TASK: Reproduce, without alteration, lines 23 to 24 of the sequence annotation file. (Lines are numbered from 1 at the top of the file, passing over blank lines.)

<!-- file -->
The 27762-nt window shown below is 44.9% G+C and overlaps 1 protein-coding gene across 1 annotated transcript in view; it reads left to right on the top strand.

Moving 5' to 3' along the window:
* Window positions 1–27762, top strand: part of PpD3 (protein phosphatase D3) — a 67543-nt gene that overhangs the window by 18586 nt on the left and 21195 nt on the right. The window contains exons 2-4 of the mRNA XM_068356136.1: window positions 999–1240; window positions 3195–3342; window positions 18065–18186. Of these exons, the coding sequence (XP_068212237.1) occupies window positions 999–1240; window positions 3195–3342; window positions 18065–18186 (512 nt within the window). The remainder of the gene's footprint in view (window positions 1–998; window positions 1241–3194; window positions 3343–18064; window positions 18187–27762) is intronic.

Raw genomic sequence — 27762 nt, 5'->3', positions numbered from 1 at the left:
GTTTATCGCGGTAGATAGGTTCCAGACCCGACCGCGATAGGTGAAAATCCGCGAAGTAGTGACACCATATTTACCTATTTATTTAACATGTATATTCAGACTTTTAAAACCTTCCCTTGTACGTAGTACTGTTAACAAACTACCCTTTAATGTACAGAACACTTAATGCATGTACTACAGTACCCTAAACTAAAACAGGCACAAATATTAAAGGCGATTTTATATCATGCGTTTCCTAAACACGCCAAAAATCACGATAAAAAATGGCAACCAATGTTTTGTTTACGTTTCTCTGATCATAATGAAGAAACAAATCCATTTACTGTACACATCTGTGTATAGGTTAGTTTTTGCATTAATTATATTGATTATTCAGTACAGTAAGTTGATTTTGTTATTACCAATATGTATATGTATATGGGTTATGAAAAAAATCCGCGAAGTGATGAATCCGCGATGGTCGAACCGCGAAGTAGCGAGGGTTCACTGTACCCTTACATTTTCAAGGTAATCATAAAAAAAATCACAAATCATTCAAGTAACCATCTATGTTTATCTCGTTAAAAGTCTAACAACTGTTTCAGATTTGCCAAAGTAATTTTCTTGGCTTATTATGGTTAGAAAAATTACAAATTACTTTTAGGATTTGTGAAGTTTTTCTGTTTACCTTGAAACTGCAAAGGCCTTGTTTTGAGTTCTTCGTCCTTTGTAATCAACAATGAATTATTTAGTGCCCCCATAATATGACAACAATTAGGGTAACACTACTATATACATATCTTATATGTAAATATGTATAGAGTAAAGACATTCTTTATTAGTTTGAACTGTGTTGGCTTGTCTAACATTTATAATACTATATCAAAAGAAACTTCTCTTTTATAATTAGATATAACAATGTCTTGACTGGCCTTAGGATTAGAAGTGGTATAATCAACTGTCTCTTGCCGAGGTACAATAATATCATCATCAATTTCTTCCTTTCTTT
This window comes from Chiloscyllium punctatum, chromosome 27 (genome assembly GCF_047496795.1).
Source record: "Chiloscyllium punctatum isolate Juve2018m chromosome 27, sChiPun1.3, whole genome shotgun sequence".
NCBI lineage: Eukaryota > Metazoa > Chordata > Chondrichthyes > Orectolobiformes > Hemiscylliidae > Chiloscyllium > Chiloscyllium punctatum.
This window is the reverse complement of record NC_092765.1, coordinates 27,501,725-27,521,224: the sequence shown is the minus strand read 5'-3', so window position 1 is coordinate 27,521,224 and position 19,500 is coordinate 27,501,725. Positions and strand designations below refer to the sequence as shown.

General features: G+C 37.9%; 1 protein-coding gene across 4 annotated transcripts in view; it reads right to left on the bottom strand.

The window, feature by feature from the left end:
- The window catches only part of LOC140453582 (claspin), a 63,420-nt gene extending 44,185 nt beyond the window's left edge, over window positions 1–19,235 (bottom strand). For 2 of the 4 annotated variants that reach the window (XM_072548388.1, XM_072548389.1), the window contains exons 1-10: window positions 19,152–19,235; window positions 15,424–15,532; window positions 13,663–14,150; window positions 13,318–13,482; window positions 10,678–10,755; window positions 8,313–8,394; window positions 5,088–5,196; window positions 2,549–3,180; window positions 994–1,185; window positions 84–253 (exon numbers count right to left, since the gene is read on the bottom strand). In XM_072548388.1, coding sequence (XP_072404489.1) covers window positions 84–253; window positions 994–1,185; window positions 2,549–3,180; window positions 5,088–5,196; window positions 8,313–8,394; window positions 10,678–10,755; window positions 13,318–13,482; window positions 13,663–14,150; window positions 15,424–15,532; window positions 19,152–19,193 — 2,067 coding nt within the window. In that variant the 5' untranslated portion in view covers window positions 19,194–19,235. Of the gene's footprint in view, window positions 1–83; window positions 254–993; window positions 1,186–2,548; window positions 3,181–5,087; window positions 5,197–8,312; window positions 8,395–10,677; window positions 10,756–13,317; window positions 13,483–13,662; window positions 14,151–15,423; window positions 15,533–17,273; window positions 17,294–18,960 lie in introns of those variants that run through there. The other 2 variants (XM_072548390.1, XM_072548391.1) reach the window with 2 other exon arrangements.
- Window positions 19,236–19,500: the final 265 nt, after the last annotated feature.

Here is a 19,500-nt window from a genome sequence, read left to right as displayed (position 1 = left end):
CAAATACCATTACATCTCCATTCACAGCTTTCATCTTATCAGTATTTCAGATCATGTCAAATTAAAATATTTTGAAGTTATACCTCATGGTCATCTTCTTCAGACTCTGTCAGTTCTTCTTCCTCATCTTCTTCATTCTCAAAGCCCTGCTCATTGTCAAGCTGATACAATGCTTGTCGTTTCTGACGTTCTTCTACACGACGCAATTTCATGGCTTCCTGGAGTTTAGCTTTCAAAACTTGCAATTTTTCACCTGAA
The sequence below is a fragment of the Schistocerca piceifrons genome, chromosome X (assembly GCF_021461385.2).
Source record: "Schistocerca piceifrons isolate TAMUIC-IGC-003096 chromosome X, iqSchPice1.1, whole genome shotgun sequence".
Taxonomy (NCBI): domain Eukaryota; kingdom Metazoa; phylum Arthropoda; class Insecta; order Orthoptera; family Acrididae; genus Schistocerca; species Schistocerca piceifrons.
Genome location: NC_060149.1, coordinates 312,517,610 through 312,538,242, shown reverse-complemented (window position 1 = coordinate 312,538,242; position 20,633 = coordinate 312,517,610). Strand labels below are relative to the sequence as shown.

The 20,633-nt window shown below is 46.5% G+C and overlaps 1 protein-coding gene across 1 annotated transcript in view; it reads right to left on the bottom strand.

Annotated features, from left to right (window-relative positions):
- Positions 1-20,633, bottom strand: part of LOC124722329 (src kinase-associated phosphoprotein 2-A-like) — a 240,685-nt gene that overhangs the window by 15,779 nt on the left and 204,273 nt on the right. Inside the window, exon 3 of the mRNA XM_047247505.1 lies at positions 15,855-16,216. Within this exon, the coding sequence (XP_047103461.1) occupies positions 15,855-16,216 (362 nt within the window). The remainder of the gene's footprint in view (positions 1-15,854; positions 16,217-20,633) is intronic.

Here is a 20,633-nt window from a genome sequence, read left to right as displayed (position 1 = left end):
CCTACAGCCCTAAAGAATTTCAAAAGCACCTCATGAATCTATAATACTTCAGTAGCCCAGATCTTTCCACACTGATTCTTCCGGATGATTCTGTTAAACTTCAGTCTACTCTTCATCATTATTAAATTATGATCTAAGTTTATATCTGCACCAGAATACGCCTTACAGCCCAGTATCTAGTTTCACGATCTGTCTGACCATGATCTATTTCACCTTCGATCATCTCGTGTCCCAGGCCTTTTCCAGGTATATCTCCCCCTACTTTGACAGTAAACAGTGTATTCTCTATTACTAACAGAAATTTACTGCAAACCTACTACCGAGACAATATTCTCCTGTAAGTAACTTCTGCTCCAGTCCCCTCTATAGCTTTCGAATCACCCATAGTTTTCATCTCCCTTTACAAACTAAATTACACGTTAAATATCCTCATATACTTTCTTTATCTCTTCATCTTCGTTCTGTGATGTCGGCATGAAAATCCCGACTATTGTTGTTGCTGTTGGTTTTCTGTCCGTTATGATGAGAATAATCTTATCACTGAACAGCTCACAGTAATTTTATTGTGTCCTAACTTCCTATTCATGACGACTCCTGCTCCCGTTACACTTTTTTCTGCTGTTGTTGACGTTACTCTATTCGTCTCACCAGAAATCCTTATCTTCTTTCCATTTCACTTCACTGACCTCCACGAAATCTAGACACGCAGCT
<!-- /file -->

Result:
Here is a 20,633-nt window from a genome sequence, read left to right as displayed (position 1 = left end):
CCTACAGCCCTAAAGAATTTCAAAAGCACCTCATGAATCTATAATACTTCAGTAGCCCAGATCTTTCCACACTGATTCTTCCGGATGATTCTGTTAAACTTCAGTCTACTCTTCATCATTATTAAATTATGATCTAAGTTTATATCTGCACCAGAATACGCCTTACAGCCCAGTATCTAGTTTCACGATCTGTCTGACCATGATCTATTTCACCTTCGATCATCTCGTGTCCCAGGCCTTTTCCAGGTATATCTCCCCCTACTTTGACAGTAAACAGTGTATTCTCTATTACTAACAGAAATTTACTGCAAACCTACTACCGAGACAATATTCTCCTGTAAGTAACTTCTGCTCCAGTCCCCTCTATAGCTTTCGAATCACCCATAGTTTTCATCTCCCTTTACAAACTAAATTACACGTTAAATATCCTCATATACTTTCTTTATCTCTTCATCTTCGTTCTGTGATGTCGGCATGAAAATCCCGACTATTGTTGTTGCTGTTGGTTTTCTGTCCGTTATGATGAGAATAATCTTATCACTGAACAGCTCACAGTAATTTTATTGTGTCCTAACTTCCTATTCATGACGACTCCTGCTCCCGTTACACTTTTTTCTGCTGTTGTTGACGTTACTCTATTCGTCTCACCAGAAATCCTTATCTTCTTTCCATTTCACTTCACTGACCTCCACGAAATCTAGACACGCAGCT